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Did you mention the type of dog you've got?? I may have missed it. They have play yards that you could use in your home to keep him in a specific area, so he can't jump on counters but is a larger area than the crate. Do you have dog walkers in your area that could come while you're home to take him for a long walk? Or you could check out doggie day care centers.
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Old 10-15-2016, 02:29 AM
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When I had my dog as a puppy, I went through the exact same situation. Wailing and crying when we left her in the crate, and this went on for a couple of weeks. One thing that I wish I had done more of when we were crate training her was making sure she was in a calm state before we left her in the crate. One way of doing this is making sure that they're relaxed inside the crate, and when you leave, to not even look at the dog (don't say things like BYE!! SEE YOU LATER!!) and have their attention until you leave. It was heartbreaking for me too when we left, but she eventually got used to it and she is confident to be by herself at home now.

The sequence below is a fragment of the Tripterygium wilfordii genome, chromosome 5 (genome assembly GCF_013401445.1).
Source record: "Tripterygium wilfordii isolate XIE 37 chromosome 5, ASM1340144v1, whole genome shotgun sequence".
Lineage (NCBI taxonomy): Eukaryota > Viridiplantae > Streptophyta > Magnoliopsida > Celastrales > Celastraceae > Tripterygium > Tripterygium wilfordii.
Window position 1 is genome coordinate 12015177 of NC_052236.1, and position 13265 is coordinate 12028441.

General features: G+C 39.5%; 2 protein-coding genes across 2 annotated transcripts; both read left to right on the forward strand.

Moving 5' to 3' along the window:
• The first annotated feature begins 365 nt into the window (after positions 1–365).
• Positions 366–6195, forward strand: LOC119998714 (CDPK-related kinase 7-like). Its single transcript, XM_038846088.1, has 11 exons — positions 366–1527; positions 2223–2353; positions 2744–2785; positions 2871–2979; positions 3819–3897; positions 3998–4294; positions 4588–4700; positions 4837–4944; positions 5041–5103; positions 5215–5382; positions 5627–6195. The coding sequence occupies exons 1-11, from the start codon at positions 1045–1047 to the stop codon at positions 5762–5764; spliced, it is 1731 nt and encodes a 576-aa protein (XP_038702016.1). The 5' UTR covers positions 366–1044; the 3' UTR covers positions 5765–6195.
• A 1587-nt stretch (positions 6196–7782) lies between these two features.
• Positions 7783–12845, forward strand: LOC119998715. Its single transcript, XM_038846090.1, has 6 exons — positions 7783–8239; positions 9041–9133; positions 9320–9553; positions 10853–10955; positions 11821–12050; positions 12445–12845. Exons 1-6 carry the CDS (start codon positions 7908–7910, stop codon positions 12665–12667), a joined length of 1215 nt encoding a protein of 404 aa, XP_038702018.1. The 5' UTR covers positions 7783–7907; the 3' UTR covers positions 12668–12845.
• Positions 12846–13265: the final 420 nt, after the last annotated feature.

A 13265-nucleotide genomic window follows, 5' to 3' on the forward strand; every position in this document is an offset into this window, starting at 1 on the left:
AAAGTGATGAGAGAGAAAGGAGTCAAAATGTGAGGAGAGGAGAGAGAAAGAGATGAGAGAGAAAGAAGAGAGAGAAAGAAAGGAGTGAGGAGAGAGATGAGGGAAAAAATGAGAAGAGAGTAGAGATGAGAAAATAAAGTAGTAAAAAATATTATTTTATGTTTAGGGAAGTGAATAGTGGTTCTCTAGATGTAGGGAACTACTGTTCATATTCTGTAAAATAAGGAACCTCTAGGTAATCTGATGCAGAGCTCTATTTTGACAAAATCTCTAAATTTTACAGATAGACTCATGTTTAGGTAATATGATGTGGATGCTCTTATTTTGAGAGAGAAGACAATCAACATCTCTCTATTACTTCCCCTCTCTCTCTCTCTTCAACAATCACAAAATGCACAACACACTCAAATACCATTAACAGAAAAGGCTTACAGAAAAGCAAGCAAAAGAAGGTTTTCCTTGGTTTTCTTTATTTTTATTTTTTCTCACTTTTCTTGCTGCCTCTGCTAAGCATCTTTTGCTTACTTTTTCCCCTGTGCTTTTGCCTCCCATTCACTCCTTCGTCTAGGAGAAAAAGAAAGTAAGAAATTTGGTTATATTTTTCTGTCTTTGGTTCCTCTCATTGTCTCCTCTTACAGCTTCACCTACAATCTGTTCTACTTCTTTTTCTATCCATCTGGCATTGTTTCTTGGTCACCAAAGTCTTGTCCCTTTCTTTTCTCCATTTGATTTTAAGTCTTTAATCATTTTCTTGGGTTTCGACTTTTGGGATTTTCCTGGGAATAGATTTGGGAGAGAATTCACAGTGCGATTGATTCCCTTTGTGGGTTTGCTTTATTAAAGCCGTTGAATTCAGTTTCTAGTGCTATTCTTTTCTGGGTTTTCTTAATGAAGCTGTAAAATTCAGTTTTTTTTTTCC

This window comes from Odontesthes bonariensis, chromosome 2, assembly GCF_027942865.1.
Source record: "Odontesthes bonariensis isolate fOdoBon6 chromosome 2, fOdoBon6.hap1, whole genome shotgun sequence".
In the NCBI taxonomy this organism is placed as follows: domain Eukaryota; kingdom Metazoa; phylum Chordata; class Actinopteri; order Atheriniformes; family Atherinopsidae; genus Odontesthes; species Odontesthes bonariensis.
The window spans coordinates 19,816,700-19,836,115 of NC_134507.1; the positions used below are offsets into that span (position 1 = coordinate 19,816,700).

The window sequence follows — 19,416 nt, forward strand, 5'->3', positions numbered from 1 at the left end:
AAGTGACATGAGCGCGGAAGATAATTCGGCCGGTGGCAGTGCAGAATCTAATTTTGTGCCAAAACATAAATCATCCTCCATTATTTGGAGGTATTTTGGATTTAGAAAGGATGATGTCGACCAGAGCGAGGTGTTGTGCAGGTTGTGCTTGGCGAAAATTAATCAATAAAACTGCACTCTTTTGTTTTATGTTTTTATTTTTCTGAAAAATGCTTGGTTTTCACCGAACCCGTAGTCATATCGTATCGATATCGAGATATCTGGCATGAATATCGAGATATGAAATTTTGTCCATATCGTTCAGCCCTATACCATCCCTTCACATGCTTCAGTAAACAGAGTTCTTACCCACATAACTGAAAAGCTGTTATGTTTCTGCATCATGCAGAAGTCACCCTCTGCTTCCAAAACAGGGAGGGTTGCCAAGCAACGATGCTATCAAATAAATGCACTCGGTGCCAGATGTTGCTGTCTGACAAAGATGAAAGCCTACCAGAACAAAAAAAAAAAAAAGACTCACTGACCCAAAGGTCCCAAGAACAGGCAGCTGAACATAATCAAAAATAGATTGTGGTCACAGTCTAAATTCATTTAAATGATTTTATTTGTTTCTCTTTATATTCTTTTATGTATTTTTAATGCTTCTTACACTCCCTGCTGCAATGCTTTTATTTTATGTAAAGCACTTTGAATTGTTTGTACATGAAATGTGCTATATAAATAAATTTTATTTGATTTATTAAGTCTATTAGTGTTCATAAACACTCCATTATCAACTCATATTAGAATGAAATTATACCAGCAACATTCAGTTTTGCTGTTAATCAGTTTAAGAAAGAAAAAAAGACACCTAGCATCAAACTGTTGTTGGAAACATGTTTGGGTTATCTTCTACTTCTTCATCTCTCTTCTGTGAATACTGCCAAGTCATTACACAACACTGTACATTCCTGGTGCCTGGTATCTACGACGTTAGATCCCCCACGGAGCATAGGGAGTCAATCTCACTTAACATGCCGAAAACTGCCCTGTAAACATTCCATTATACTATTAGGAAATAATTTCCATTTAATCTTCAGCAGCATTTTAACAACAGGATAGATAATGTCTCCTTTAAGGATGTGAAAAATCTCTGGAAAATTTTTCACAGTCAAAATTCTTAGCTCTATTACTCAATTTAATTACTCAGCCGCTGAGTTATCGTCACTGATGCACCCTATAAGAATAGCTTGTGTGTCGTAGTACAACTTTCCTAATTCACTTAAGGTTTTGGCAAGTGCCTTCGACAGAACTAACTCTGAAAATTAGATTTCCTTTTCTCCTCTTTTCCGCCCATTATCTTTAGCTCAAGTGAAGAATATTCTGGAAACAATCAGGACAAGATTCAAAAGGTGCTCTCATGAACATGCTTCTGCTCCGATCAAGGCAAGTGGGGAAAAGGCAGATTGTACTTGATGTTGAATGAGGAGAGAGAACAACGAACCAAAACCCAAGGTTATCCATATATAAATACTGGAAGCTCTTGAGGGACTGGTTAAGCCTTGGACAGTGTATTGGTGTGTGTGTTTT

We leave our dog for hours when we are at work, and she really is totally fine by herself and roams around after years of training. At first, she was crated and after we felt comfortable, we had her outside of her crate for a couple of hours to test it, and now we feel confident to leave her by herself while we are at work. It takes alot of patience, but you can do it!
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Old 10-15-2016, 08:22 AM